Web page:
I was stunned to hear that the normally very well informed Rita at SFist said the other day, “We must confess we’re still very vague on the pros and cons of the [Earthlink wi-fi] proposal”. Either she’s not been reading Left in SF, or I’ve not been clear about the pros and cons of the deal. I can’t correct the former, so I’ll address the latter with this quick reference to the good and bad points of the deal (note that I am not dealing with the philosophical or political issue of whether it’s a good idea for the city to trust a corporation to run such a vital function as communication):
- Free (as in beer) to the city, including free lower-speed service to anyone who can get a signal.
- Comes with a little money. The city will receive a couple hundred grand a year.
- City-scale wi-fi networks are EarthLink’s new area of business. Their dial-up business is dwindling rapidly, so they need a new way to make money. They’ve settled on city-wide wi-fi systems, so they likely either have or are developing expertise in this area.
- The network is designed to have symmetric up and down speed. This is an isue which we’ve shamefully neglected to discuss, but is one of the few forward-thinking elements of the city’s original RFP. I’ll try to address this in a future post, but it means that however good the network is, it’s as good for producing content as it is for consuming it.
- For those who have decent network coverage, it can be a good way to begin to transcend the Digital Divide.
- Google’s involved. Everybody loves Google! Except Chinese dissidents, anyway.
- Service will be slow. Free service is supposed to be 300 kbps. That’s less than half the speed of DSL, and likely to drastically slow down as more people on the same block try to down- or upload stuff. For $22/month, you can get speed that’s comparable to what people in other cities are getting for free.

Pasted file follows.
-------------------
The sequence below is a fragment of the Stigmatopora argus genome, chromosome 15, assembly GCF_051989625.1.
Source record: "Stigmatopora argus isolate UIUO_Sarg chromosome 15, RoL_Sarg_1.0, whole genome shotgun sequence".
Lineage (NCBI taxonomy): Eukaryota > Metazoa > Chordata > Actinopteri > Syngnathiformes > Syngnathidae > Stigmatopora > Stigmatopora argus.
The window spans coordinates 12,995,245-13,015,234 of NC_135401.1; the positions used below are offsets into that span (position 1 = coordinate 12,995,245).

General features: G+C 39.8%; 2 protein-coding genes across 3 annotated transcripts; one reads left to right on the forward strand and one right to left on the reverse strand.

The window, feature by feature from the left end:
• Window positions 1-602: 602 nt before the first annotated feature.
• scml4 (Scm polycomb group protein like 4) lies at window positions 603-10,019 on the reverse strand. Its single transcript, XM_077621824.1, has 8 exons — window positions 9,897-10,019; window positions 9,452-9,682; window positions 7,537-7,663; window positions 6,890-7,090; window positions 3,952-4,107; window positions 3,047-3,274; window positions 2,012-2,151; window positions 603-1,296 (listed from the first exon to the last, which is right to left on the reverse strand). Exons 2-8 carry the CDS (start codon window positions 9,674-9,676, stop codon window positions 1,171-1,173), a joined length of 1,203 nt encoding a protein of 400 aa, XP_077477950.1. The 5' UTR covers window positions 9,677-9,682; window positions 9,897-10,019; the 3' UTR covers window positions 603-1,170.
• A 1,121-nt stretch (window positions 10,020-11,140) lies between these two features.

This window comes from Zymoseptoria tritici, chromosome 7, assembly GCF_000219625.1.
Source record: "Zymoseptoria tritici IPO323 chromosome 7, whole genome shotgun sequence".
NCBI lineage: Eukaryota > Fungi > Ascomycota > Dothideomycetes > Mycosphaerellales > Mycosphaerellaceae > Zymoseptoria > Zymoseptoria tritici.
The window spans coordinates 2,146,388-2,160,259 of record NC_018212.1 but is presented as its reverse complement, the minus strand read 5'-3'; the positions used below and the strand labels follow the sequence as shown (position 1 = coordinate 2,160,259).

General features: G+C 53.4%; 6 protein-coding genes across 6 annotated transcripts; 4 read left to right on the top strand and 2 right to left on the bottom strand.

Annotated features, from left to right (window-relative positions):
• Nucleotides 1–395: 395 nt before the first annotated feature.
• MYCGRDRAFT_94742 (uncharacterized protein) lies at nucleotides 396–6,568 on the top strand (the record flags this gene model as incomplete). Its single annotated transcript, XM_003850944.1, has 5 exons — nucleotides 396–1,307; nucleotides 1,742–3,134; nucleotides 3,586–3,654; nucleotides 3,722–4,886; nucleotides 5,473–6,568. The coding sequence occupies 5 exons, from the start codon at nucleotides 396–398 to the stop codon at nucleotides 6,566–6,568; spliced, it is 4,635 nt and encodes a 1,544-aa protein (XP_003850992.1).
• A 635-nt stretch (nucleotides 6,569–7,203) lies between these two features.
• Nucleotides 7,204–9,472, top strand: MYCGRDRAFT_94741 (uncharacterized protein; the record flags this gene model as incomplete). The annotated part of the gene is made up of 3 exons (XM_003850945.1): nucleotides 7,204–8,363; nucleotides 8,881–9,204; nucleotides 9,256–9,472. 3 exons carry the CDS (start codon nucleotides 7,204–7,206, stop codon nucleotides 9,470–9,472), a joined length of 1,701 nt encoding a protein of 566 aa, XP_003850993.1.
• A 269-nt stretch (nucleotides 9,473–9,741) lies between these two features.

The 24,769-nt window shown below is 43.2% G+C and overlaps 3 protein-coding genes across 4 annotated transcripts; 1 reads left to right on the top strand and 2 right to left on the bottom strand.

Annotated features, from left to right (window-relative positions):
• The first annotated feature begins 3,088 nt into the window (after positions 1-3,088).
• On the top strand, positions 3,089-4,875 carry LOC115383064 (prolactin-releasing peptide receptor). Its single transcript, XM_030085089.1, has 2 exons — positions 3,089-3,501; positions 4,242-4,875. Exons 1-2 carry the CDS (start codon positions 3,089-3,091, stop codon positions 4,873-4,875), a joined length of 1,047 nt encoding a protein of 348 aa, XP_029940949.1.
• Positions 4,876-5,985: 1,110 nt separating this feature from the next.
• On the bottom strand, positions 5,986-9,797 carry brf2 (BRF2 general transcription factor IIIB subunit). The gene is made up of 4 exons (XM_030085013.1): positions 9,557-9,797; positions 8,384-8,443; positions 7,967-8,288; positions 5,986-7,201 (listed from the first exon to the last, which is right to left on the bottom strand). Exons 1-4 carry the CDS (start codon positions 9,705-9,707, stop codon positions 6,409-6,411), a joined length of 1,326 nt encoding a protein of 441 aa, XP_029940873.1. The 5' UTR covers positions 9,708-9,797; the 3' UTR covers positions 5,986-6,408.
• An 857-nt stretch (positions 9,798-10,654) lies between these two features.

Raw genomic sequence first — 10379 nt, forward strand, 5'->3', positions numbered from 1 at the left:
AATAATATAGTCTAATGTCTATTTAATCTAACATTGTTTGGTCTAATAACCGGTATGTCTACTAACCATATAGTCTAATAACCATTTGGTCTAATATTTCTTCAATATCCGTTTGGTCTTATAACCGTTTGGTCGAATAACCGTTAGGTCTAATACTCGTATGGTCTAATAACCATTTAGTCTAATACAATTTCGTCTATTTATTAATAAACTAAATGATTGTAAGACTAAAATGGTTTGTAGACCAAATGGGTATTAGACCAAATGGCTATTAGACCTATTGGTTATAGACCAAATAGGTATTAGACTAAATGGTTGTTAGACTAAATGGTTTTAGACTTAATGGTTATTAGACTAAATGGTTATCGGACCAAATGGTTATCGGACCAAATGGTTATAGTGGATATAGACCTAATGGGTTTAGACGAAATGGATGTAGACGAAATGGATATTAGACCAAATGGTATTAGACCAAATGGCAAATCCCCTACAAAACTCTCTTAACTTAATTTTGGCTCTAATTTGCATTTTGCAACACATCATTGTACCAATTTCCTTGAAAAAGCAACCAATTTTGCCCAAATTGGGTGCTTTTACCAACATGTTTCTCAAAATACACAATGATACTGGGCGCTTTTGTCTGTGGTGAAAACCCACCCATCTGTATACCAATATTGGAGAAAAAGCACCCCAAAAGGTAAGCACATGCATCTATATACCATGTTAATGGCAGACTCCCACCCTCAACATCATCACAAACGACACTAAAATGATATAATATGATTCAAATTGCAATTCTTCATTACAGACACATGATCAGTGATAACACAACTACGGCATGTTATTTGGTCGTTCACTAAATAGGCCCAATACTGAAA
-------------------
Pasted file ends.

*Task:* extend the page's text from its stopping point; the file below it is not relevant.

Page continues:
- The amount of money the city is getting is trivial. For reference, the $300,000 the city hopes to receive every year would be about .005% of the city budget.
- There’s no enforceable guarantee that the network will cover every part of the city. Earthlink will have an incentive to concentrate their work in the areas where they’ll make the most money, which are likely to be the areas that already have the best broadband coverage.
- The contract is long. It looks to be very difficult to not renew the contract, so we’re likely stuck with this network for 17 years.
- The network will be exclusive. Although the network is not an explicit monopoly, it will essentially take up all the bandwidth at the frequency wi-fi uses, so it would be difficult or impossible to have a competing network without using a completely different (and likely more expensive) technology.
- Even if the network covers all of the city, it won’t get to interior rooms or above the second floor. If you don’t live in a room with a window facing the street, or you live above the second floor, or you don’t live near one of Earthlink’s wi-fi nodes, you’ll need a repeater box (also sometimes called Customer Premises Equipment, or CPEs), which can cost anywhere from $50-150. You’ll also need somewhere to put the repeater where it gets a signal to begin with. So prepare to ask favors of your neighbors!
- Although getting on the network will not cost money, it will involve giving up your browsing habits to companies that may use your history for marketing, sales, or even more nefarious purposes.